The com.sun.faces.enableThreading context parameter is set in the event you use the "Development" value for the javax.faces.PROJECT_STAGE context parameter. As indicated in the comments, setting com.sun.faces.enableThreading equal to false instructs the Mojarra implementation of the JSF 2.1 API to NOT attempt to use threads as this is not allowed by the Google App Engine platform (as described in the "Sandbox" section of the "Java Servlet Environment" article on the Google App Engine documentation site.
If your web project does not already contain an index.html file in the war directory, then skip to the "Creating index.jsp" sub-section. If there is already an index.html, continue with the "Renaming index.html to index.jsp and Modifying Its Contents" section which follows.
A Google AppEngine web project will create an index.html file as the default file for your web application. In the section above, we specified a change to the <welcome-file-list> configuration parameter which instructs the AppEngine's runtime environment to look for the following default pages in the specified order:
As such, we we will rename the AppEngine's default index.html file to index.jsp. We will ensure that the browser's "back" button will continue to function properly by following the guidelines prescribed in the "Avoid Redirects" section of Yahoo!'s "Best Practices for Speeding Up Your Web Site" document. The index.jsp file will be configured to send a redirect to the browser rather than leverage an <meta http-equiv="Refresh" content="0,welcome.jsf"/> tag in the <head> of an HTML document.
Please skip to the "Add JavaServer Faces Library to Java Build Path" section.
The default welcome page for our web application will be a JSP page entitled index.jsp and we will ensure that the browser's "back" button will continue to function properly by following the guidelines prescribed in the "Avoid Redirects" section of Yahoo!'s "Best Practices for Speeding Up Your Web Site" document. The index.jsp file will be configured to send a redirect to the browser rather than leverage an <meta http-equiv="Refresh" content="0,welcome.jsf"/> tag in the <head> of an HTML document.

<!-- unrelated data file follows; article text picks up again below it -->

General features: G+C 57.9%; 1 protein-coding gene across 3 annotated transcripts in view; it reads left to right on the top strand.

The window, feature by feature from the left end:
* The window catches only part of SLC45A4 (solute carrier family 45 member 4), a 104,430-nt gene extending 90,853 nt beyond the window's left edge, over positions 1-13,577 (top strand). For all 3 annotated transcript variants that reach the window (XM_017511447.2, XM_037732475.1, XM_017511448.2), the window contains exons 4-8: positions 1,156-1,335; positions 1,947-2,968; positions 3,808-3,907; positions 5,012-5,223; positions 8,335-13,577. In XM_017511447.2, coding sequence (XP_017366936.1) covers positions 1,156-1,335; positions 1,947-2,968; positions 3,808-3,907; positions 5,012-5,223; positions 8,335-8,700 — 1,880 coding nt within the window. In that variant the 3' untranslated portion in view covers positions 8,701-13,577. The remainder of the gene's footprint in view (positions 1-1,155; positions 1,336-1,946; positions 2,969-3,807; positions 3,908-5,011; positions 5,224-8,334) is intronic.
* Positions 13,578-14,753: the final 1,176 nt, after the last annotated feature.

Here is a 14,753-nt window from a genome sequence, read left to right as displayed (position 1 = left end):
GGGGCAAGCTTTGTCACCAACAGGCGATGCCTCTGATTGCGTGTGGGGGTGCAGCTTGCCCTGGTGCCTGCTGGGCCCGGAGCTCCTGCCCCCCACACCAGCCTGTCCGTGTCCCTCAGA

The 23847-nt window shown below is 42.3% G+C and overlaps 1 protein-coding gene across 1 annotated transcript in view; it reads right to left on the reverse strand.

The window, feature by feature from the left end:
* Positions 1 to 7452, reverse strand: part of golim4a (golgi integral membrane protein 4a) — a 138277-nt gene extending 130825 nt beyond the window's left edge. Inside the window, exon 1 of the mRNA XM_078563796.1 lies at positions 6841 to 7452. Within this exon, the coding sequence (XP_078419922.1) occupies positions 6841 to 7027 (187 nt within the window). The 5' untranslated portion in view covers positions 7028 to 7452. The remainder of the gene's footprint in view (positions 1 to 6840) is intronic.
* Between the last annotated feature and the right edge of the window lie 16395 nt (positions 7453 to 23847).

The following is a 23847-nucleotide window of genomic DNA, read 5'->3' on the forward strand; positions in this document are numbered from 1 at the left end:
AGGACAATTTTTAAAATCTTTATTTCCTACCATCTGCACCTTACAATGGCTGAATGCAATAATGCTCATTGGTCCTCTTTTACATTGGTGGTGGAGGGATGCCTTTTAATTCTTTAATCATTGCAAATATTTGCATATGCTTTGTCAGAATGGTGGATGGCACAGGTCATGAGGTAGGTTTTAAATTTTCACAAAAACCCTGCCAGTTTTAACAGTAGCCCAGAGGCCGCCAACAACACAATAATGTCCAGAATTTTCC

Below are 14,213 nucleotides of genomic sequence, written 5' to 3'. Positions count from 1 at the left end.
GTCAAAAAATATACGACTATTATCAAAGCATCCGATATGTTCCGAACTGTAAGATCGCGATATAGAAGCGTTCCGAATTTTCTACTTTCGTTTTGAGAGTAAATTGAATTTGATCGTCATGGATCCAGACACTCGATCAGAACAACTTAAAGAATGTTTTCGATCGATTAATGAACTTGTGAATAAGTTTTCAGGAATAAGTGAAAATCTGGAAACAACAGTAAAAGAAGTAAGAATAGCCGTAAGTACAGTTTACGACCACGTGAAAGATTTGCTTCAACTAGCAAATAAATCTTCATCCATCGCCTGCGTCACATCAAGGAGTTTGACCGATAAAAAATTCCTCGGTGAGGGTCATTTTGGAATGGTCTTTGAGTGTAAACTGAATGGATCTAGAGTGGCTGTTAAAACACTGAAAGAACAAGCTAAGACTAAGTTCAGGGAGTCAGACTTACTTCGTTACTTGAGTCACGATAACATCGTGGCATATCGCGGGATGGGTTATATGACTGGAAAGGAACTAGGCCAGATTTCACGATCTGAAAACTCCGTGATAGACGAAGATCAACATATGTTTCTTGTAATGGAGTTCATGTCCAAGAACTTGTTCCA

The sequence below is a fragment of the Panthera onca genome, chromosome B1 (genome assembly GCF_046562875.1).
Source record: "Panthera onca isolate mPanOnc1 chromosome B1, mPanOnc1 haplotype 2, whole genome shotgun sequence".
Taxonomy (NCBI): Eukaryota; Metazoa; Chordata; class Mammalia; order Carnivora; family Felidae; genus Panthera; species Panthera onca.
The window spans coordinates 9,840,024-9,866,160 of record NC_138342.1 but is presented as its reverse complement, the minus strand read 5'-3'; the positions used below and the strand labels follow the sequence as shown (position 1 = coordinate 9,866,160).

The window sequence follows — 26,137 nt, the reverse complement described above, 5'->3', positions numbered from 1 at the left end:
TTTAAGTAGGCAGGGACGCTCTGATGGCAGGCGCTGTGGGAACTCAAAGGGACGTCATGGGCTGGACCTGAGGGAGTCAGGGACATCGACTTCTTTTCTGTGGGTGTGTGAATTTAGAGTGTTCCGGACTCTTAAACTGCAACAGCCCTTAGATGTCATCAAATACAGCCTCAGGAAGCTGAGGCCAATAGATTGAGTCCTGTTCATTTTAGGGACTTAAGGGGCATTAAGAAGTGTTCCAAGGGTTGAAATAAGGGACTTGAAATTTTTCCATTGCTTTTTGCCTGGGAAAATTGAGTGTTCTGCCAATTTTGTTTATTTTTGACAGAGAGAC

To successfully run the reference implementation of the 2.1 version of the JavaServer Faces API on the Google App Engine platform, we are going to have to modify one of the classes that ship with the API. Before we do that, we are going to need to add the JavaServer Faces API to the Java Build Path of our project so we do not encounter any compilation errors.
Any time the Google App Engine framework detects a change in the HTTP session, that information is written out to the datastore. This works very well for immutable objects; however, it becomes more challenging when dealing with mutable objects as the GAE framework has no way of knowing when a field inside an object stored in the HTTP session is changed. A Stack Overflow question entitled "Session lost in Google App Engine using JSF" outlines a great strategy using a JSF PhaseListener to store the current date/time in the HTTP session at the end of each Phase.
The following process will guide you through the steps necessary to create this PhaseListener.
The getPhaseId() method returns PhaseId.ANY_PHASE which tells the JSF framework the beforePhase and afterPhase methods of the listener should be called for each phase of the JavaServer Faces lifecycle. The beforePhase method of this class does nothing; however, the afterPhase method will:
Unfortunately, the JSF 2.1 API does not provide an annotation to declare a PhaseListener programmatically, so we are going to have to create a faces-config.xml configuration file.
Now that you have completed the requisite configuration steps, you are ready to launch your first JSF application running on the App Engine platform.
The following articles provide additional information on JavaServer Faces technology.